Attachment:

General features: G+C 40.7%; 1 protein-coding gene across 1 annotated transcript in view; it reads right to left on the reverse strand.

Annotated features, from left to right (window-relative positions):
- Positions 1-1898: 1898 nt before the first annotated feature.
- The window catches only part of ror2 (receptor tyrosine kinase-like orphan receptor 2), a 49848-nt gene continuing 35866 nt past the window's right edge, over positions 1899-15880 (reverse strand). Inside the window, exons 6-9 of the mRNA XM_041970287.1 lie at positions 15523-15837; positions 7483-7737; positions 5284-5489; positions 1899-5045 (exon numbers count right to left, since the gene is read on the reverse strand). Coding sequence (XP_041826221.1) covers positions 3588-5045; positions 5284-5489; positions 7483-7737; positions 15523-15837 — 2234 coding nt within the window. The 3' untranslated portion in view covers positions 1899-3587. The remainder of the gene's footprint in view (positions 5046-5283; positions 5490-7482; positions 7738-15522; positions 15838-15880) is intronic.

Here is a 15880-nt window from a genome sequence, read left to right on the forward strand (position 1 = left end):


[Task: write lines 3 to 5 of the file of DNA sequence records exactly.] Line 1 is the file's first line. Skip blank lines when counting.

- Positions 1-1898: 1898 nt before the first annotated feature.
- The window catches only part of ror2 (receptor tyrosine kinase-like orphan receptor 2), a 49848-nt gene continuing 35866 nt past the window's right edge, over positions 1899-15880 (reverse strand). Inside the window, exons 6-9 of the mRNA XM_041970287.1 lie at positions 15523-15837; positions 7483-7737; positions 5284-5489; positions 1899-5045 (exon numbers count right to left, since the gene is read on the reverse strand). Coding sequence (XP_041826221.1) covers positions 3588-5045; positions 5284-5489; positions 7483-7737; positions 15523-15837 — 2234 coding nt within the window. The 3' untranslated portion in view covers positions 1899-3587. The remainder of the gene's footprint in view (positions 5046-5283; positions 5490-7482; positions 7738-15522; positions 15838-15880) is intronic.

Here is a 15880-nt window from a genome sequence, read left to right on the forward strand (position 1 = left end):